Colonial Discourse and the Suffering of Indian American Children Book Cover.webp

In this book, we analyze the psycho-social consequences faced by Indian American children after exposure to the school textbook discourse on Hinduism and ancient India. We demonstrate that there is an intimate connection—an almost exact correspondence—between James Mill’s colonial-racist discourse (Mill was the head of the British East India Company) and the current school textbook discourse. This racist discourse, camouflaged under the cover of political correctness, produces the same psychological impacts on Indian American children that racism typically causes: shame, inferiority, embarrassment, identity confusion, assimilation, and a phenomenon akin to racelessness, where children dissociate from the traditions and culture of their ancestors.

This book is the result of four years of rigorous research and academic peer-review, reflecting our ongoing commitment at Hindupedia to challenge the representation of Hindu Dharma within academia.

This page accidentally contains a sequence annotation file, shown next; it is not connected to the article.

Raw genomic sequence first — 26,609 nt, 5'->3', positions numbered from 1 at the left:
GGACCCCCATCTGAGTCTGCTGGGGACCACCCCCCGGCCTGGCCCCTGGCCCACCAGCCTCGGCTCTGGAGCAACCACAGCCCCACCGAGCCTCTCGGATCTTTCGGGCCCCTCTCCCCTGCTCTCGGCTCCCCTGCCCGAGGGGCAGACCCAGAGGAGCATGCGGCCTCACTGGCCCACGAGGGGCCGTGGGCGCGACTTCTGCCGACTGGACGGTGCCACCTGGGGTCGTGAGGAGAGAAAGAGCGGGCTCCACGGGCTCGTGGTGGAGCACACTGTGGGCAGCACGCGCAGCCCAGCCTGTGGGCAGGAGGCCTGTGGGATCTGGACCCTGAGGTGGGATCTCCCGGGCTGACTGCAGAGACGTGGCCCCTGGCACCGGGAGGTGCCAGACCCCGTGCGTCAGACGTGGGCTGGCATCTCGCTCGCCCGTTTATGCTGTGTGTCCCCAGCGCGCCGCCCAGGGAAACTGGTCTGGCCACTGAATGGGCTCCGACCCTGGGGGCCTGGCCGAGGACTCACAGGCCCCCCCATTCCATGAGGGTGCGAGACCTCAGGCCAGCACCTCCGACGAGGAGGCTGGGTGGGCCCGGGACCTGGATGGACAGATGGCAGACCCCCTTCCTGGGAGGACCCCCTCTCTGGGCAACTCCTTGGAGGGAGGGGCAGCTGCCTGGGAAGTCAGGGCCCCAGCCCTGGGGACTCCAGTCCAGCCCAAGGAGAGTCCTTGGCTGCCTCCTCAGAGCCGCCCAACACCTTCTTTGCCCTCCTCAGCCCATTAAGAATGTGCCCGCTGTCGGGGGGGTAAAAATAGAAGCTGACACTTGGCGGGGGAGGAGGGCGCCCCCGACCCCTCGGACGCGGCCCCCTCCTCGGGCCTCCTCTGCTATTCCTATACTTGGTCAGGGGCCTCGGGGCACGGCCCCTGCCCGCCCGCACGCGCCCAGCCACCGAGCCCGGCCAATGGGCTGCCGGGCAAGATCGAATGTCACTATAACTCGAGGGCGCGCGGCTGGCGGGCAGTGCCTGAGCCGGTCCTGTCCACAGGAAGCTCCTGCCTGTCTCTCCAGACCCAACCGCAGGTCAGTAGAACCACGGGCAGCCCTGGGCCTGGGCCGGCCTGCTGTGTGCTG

From Hindupedia, the Hindu Encyclopedia

By Swami Harshananda

Adhonivita literally means ‘that which covers below’.

The dharmaśāstras have made it obligatory for every man born in the brāhmaa, kṣattriya and vaiśya castes to undergo the sacrament of upanayana. After upanayana, he becomes eligible for the study of the Vedas and the performance of ordained rituals. A concrete part of this sacrament is the investiture with the sacred thread called ‘upavīta’ or ‘yajñopavīta’ which should be worn permanently on the body.

One of the three modes of wearing this upavīta is ‘adhonivita’ or ‘adhovīta’ or ‘sarnvīta’. In this mode, the sacred thread hangs from the neck like a garland, stretching below the navel. This mode of wearing is recommended at the time of performing secular activities. The relatives of a dead person if he belongs to any of the first three varnas while attending his funeral procession are also required to wear the sacred thread in this mode.


  • The Concise Encyclopedia of Hinduism, Swami Harshananda, Ram Krishna Math, Bangalore